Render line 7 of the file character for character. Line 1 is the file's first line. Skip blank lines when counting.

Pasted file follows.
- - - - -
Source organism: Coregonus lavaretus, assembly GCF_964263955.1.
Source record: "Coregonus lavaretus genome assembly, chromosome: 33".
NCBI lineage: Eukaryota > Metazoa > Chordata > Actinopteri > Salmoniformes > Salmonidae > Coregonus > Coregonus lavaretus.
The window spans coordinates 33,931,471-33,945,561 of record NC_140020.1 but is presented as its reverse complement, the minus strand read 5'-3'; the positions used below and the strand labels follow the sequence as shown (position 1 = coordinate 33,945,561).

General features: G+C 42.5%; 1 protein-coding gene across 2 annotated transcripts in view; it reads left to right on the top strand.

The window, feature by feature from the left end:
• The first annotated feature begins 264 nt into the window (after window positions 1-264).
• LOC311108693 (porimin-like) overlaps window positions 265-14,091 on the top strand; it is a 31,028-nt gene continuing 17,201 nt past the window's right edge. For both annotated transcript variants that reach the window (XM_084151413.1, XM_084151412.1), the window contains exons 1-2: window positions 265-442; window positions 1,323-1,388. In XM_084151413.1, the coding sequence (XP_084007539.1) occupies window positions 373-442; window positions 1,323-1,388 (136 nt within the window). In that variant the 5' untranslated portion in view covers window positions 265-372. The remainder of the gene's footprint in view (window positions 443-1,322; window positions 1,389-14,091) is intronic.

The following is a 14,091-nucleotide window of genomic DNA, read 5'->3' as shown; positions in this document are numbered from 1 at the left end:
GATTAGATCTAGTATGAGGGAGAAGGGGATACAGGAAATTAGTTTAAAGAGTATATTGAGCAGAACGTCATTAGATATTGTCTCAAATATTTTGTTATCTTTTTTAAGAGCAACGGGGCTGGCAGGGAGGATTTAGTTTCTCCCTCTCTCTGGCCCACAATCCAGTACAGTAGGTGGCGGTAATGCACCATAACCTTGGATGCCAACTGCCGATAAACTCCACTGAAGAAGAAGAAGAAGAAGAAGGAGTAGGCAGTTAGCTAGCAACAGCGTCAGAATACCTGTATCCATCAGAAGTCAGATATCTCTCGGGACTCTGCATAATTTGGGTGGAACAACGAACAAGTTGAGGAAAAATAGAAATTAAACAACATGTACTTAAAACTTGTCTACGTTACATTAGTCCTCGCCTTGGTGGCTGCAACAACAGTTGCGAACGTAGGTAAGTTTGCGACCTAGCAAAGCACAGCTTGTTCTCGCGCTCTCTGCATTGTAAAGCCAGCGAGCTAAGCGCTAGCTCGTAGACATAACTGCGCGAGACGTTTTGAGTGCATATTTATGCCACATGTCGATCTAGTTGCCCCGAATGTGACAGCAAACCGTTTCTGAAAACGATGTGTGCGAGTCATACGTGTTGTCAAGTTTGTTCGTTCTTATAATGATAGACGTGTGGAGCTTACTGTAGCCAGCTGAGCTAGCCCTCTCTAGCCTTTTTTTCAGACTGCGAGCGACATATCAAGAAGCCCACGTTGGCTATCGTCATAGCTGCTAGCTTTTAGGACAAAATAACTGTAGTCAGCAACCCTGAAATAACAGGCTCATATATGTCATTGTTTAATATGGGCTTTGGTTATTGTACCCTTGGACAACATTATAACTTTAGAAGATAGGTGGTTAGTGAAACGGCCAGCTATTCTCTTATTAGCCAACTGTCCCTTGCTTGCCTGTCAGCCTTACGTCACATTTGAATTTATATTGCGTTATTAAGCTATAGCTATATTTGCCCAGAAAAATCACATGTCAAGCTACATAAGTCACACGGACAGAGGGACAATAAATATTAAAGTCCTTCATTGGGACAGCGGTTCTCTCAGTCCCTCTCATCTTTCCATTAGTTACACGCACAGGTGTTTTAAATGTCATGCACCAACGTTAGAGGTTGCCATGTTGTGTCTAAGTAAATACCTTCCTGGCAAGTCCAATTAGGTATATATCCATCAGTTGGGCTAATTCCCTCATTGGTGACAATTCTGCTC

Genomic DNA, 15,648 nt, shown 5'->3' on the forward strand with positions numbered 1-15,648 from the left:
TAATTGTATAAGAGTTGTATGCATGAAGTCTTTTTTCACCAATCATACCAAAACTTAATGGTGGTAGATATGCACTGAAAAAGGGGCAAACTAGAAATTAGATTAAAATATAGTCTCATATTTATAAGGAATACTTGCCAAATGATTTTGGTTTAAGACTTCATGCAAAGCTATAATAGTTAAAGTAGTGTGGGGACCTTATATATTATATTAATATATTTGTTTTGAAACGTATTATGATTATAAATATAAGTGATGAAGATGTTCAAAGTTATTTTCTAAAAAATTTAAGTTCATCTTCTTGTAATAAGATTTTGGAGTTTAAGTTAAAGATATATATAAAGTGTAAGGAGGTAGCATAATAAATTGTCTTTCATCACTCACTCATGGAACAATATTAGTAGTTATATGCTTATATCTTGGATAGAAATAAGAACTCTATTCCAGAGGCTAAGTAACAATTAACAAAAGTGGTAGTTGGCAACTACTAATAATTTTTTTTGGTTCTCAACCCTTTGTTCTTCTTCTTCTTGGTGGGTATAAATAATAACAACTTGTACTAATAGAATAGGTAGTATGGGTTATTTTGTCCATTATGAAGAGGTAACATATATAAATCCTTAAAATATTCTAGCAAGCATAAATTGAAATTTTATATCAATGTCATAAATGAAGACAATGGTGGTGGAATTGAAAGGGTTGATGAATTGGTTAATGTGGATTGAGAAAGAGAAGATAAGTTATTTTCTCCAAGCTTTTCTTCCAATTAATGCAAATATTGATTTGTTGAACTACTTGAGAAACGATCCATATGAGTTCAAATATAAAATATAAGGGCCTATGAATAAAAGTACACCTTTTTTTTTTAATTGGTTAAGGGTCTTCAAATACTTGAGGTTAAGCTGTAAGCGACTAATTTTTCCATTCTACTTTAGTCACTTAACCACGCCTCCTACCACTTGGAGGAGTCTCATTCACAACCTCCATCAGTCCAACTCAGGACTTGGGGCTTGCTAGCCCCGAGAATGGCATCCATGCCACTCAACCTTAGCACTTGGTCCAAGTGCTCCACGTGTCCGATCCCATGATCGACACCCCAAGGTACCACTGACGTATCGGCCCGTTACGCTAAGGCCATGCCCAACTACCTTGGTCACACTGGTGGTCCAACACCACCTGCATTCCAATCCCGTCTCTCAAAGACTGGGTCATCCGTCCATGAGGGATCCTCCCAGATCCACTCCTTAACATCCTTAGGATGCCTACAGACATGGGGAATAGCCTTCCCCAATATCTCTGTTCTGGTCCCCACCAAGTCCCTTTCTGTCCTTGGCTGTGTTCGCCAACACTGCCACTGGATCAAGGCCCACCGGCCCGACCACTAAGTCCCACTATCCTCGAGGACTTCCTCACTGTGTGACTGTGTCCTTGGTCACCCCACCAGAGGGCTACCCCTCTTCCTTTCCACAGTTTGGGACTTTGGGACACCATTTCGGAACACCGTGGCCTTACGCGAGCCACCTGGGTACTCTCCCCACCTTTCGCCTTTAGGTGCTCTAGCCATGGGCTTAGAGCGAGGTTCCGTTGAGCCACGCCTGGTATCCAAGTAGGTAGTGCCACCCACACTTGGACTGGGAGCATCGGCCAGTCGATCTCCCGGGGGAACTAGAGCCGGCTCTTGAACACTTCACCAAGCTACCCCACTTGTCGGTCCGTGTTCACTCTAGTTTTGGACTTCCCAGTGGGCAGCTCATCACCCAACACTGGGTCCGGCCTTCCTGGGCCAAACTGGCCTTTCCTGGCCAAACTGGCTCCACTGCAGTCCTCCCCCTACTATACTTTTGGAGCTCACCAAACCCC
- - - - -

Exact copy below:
• The first annotated feature begins 264 nt into the window (after window positions 1-264).